Derek Gets Technical: 15th Century Loom Technology Makes a Comeback

Because it's multithreaded...

Yes I know it's horrible, but NVIDIA has gone a bit deeper in explaining their architecture to us and they thought borrowing terminology from weaving was clever. But as much as that might make you want to roll your eyes, the explanation of how things work that is enabled is worth it.

In cloth weaving, a warp is the vertical group of parallel threads that are held taught while the weft are the threads passed through these. I suppose it makes sense, then, that NVIDIA decided to call their grouping of parallel threads to be executed on an SM a warp.


See the group of threads that hang from the top of this loom? That's called a warp.

With each SM having 8 SPs and G80 having two SMs per TPC (for a total of 16 SPs) it looked like a natural fit to execute quads across these 16 scalar units. We learned that this was not the case, but seeing the grouping of three SMs per TPC in GT200 still looked a little funny until we really learned more about how things are scheduled on NVIDIA's unified architecture. Each SM's scheduler picks a new warp to work on every clock cycle, and since the scheduler runs at half speed this ends up being every other clock cycle from the perspective of the rest of the SM. Each warp is made up of a group of 32 threads (in pixel shaders this is a group of 8 quads) that share an instruction stream (a shader program or a kernel if you're talking about GPU computing).



32 threads in a warp, issued in two groups of 16 threads - one such group is depicted above

Different warps built from threads executing the same shader program can follow completely independant paths down the code, but every thread within a warp must be exectuing the same instruction. This means that our branch granularity is 32 threads: every block of 32 threads (every warp) can branch independantly of all others, but if one or more threads within a warp branch in a different direction than the rest then every single thread in that warp must execute both code paths. Each threads only retains the result from the path it was supposed to follow probably by using the branch result to dynamically predicate the apporpriate path per thread. Each SM can have 32 (up from 24 in G80) warps in flight at the same time (for a total of 1024 threads in flight per SM). With 10 TPCs each containing 3 SMs, that's up to 30720 threads in flight on a GTX 280.

Each SM with it's 8 SPs and 2 SFUs is capable of processing up to 8 ops per clock (MAD (a fused floating point multiply and add) being the most complex) in the SPs and 8 ops per clock on the SFUs (which are made up of 4 floating point MUL units and other logic). Warps are executed on SMs in 2 groups of 16 threads (probably four quads for pixels) over four clock cycles.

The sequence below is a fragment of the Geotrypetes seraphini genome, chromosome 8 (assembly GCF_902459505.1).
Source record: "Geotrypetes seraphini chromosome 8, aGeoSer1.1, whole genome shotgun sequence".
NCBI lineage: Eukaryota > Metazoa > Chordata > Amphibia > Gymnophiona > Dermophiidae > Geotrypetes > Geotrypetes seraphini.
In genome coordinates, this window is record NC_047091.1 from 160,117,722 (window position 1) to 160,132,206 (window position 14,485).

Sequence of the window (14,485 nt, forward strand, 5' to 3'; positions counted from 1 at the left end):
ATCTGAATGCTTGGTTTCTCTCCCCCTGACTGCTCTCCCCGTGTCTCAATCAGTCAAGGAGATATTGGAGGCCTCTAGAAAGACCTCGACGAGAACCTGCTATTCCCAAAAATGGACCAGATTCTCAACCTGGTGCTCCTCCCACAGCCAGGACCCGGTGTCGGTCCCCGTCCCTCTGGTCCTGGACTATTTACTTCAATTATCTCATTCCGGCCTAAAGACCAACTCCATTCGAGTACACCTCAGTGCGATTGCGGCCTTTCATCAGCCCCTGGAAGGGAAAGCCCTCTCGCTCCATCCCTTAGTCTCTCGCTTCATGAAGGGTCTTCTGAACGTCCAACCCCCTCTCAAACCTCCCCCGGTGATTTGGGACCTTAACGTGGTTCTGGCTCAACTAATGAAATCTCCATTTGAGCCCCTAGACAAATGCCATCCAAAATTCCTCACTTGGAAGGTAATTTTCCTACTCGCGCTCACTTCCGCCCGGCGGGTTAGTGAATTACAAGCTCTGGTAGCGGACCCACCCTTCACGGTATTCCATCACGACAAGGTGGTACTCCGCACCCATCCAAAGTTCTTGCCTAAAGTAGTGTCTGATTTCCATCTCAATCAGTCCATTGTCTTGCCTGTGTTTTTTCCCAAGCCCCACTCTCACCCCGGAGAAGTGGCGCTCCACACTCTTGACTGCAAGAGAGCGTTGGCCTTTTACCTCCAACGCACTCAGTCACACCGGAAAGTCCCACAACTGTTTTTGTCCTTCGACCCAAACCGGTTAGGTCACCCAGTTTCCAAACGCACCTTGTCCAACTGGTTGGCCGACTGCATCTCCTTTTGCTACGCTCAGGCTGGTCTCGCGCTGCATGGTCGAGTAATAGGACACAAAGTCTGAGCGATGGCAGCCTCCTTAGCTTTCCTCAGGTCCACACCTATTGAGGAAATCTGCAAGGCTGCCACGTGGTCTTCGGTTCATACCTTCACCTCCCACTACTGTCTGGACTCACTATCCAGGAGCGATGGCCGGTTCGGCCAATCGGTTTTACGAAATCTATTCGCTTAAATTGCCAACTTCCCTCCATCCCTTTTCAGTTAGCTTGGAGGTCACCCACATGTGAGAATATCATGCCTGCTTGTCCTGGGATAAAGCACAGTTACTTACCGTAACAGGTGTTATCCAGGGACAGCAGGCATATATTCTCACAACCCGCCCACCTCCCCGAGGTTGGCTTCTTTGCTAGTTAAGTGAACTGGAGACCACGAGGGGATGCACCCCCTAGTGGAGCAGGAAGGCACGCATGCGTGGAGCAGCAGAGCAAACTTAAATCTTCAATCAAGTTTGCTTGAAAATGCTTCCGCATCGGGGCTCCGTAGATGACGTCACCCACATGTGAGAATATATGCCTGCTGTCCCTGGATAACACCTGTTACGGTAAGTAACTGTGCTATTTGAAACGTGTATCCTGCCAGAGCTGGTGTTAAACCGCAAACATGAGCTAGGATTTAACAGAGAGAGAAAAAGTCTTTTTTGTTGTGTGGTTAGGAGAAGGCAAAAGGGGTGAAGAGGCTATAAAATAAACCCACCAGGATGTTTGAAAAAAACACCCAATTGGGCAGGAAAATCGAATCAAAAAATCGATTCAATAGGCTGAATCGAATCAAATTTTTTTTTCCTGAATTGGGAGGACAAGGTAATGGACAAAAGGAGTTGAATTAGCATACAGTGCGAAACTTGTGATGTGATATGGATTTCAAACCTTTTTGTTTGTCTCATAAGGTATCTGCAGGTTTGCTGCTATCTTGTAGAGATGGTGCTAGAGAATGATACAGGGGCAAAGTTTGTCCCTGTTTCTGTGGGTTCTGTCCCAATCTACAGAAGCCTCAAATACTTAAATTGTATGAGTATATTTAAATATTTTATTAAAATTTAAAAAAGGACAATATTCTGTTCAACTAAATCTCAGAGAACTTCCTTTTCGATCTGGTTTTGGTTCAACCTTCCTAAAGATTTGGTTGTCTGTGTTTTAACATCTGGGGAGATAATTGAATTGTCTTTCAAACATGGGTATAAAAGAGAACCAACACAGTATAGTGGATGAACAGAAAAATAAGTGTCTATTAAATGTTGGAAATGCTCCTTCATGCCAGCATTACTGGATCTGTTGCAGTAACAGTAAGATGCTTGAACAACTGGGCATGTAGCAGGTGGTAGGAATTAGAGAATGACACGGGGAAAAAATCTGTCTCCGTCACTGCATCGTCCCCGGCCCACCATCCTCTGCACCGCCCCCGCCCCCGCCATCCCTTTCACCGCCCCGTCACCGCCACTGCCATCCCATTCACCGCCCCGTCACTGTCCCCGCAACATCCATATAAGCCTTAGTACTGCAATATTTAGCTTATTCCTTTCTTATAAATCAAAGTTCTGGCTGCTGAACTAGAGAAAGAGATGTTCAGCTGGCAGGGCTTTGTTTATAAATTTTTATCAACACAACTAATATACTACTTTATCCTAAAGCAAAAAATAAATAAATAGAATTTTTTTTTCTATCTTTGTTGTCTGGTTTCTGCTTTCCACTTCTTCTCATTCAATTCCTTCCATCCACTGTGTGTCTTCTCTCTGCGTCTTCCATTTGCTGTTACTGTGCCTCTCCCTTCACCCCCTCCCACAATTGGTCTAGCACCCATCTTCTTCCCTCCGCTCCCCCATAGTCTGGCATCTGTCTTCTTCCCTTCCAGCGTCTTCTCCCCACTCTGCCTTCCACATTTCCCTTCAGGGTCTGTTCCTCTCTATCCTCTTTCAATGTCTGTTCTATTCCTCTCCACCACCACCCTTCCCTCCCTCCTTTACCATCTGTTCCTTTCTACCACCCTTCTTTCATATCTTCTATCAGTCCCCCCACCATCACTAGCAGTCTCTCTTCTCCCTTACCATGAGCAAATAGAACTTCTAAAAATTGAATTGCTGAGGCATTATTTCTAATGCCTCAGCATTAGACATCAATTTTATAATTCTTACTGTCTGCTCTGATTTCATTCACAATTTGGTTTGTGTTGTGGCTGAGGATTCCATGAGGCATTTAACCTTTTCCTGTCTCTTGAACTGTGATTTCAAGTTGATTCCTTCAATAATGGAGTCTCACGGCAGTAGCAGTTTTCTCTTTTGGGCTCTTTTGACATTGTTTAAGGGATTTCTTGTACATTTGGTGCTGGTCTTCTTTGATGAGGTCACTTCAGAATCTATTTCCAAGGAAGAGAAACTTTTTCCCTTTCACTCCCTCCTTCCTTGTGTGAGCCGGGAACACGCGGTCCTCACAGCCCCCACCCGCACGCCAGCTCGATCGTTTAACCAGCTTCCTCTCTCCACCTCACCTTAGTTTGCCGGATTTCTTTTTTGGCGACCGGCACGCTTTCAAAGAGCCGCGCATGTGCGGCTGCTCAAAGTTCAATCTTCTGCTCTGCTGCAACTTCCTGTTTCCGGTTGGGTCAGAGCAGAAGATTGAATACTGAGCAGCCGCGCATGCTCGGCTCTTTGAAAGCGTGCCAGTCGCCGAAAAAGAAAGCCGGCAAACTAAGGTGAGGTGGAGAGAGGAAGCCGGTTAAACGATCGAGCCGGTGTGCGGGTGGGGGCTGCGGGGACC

This is where it gets interesting.

The SPs and SFUs are scheduled on alternating clock cycles from the perspective of the SM scheduler. They execute independent warps. SPs are scheduled on one clock cycle and SFUs are scheduled the next. Each is able to complete the processing of an entire warp before the next time it is scheduled, which happens to be four clocks (relative to the SPs and SFUs) after they it was scheduled with the last warp.

But wait ... aren't SMs supposed to be able to support dual-issue MAD+MUL? Well, back when G80 launched, Beyond3d did an excellent job of exploring the reality of the situation. With the fact that the SFU handles the "dual-issued" MUL and shares its time with other responsibilities like transcendental calculation and attribute interpolation, the ability of the hardware to actually accelerate cases that could take advantage of dual-issue was significantly reduced. But this scheduling revelation makes it clear that the problem is much more complex.

In order for code that could benefit from dual-issue hardware to take advantage of G80 or GT200, a warp must be scheduled on an SP for the MAD and then it must be re-scheduled on the SFU before it hits the SPs again. If the SFU is too busy handling attribute interpolation or transcendental math, then our warp will be rescheduled on the SPs to calculate the MUL and we will have lost our potential dual-issue speed up.

NVIDIA tells us that they "had some scheduling/issue problems with getting the MUL in the SFU to work consistently per clock. We fixed that in GT200." This makes perfect sense in light of what we now know about scheduling on G80/GT200. What they needed to do to improve the ability of their hardware to speed up cases where a MAD+MUL dual issue would help was to make sure that these cases were properly prioritized to execute on the SFU. We don't see MAD+MUL in every line of code, so giving these cases higher priority on the SFU than its other duties should help to optimize the utilization of the hardware. They do have to be careful not to start just running random MULs on the SFU because those special functions do still need to get done, but pushing a select subset of MULs onto the SFU (where they directly follow MADs that have just been executed on SPs) should definitely help in certain cases.

Really the main focus for NVIDIA is proper utilization and prioritization. Everything for any given frame needs to get done at some point or other, so simulating "dual-issue" shouldn't take priority over other things that need to get done that might be more important to completing the next frame. But organizing how to handle it is a big deal. Real time compilers are a big part of that, but internal thread management and scheduling in an architechure this wide also cannot be ignored. NVIDIA says they can now get 93-94% efficiency from their "dual-issue" implementation in directed tests and that this is significantly higher than on G80. Real world results will be lower, but the thing to remember is that the goal is simply to make maximally efficient use of the hardware availalbe. Just because the SFU isn't assisting in a MAD+MUL every clock doesn't mean it isn't doing something important.